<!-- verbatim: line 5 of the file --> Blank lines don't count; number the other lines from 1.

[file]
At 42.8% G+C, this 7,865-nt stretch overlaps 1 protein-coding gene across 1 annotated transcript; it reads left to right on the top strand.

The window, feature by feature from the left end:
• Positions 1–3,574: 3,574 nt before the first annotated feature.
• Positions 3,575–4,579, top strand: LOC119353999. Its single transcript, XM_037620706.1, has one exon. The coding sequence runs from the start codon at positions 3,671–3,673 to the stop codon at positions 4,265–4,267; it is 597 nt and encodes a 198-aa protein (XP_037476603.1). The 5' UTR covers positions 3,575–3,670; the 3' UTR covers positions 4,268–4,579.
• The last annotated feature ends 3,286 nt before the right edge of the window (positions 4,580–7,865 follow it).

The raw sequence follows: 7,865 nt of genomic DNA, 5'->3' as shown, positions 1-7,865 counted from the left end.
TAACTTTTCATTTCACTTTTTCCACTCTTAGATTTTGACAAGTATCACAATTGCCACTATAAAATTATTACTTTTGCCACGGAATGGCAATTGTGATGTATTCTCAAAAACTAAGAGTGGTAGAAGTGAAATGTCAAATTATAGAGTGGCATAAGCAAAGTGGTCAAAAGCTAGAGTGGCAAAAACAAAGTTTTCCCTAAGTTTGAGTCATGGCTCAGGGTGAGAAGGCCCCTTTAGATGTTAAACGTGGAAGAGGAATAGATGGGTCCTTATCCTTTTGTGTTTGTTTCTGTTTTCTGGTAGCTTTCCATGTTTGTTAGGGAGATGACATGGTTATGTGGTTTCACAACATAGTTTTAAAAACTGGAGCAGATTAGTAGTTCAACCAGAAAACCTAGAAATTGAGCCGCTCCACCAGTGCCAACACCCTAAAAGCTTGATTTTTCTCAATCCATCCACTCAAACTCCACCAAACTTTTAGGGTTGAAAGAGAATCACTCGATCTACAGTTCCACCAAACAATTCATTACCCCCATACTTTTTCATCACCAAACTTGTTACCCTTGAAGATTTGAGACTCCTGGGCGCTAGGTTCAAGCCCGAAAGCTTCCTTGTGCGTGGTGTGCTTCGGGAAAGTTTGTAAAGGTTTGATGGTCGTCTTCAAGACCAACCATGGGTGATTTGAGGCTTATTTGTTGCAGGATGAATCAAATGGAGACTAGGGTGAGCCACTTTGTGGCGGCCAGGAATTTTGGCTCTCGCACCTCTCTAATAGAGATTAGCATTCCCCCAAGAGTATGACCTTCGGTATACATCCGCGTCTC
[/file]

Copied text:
• The last annotated feature ends 3,286 nt before the right edge of the window (positions 4,580–7,865 follow it).